The two conditions that hamper veterans most -- post-traumatic stress disorder and chronic pain -- are not qualifying conditions for medical marijuana in the District, according to the legislation as written.
Though the U.S. Department of Veteran Affairs eased rules this summer penalizing veterans who use medical marijuana in those states where its use is legal, many -- if not most -- veterans in the District will not be eligible for medical marijuana.
"Between those two conditions, you're talking about the majority of trauma patients in the VA system [seeking medical marijuana]," said Michael Krawitz, executive director of Veterans for Medical Marijuana.
The current text of the law stipulates five conditions qualifying as ailments for which marijuana can be issued: HIV, AIDS, glaucoma, cancer, and multiple sclerosis and other conditions that cause "severe and persistent muscle spasms."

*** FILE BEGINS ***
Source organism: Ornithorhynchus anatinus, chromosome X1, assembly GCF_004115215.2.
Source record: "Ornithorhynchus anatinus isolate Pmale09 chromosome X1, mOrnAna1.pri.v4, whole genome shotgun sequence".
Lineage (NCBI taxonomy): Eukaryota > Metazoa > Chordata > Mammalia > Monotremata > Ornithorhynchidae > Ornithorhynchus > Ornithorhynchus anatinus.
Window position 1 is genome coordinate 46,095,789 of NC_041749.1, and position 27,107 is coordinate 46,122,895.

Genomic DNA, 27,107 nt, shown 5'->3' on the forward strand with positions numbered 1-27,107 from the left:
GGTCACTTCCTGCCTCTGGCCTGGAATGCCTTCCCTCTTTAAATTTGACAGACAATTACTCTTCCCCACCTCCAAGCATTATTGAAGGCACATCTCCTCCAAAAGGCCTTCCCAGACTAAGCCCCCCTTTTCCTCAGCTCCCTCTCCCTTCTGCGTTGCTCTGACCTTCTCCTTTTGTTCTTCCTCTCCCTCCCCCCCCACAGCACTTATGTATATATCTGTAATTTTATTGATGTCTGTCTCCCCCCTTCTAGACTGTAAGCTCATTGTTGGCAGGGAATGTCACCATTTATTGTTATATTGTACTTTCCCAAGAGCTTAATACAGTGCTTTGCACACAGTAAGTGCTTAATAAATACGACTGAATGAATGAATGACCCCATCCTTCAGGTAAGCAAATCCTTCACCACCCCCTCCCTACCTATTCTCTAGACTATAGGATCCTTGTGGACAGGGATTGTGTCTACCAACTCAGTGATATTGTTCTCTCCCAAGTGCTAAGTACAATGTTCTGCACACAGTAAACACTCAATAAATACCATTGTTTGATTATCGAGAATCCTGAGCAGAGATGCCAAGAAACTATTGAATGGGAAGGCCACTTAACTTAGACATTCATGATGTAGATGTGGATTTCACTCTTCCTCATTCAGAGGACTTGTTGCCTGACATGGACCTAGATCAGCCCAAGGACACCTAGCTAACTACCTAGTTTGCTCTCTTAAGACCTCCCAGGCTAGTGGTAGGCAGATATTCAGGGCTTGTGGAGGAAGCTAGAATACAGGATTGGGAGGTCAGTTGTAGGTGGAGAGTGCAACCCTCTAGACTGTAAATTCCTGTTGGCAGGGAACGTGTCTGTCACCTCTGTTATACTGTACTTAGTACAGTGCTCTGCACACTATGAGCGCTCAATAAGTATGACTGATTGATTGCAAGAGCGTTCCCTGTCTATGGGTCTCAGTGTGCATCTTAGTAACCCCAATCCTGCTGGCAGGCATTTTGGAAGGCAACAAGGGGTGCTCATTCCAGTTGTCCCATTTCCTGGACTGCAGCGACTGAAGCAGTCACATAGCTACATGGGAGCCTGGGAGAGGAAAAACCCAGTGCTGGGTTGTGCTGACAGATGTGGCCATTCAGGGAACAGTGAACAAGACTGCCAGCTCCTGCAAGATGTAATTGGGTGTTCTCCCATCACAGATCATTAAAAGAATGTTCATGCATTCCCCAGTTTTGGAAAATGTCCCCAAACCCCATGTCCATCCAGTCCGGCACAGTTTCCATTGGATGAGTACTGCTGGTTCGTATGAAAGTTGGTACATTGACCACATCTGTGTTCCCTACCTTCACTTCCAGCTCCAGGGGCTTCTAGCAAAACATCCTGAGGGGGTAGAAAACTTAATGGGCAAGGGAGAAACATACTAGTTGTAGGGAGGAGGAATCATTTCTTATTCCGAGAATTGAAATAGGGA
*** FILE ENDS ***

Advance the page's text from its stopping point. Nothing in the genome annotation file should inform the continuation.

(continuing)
According to the legislation, further serious, chronic, and debilitating conditions may be stipulated by rulemaking.
Many parameters of the medical marijuana dispensation program remain unclear and will be decided by the incoming Vincent Gray administration.
Even a change to the rules will not improve the chances that certain soldiers will receive medical marijuana for treatment.
At Walter Reed Medical Center, medical marijuana is not an option, no matter what D.C. law says. "There has been no consideration by [Department of Defense] or Army medical communities to use marijuana for therapeutic purposes," says Terry Goodman, deputy director for public affairs at Walter Reed. Marijuana -- in any context -- is "a controlled substance" and "a violation of the Uniform Code of Military Justice."
The Rand Corporation released a report in 2008 saying that nearly 20 percent of service members returning from Iraq and Afghanistan suffered from post-traumatic stress disorder.
Efforts to legalize medical marijuana in Maryland re-emerged last week as a campaign issue in the runup to the election on Tuesday.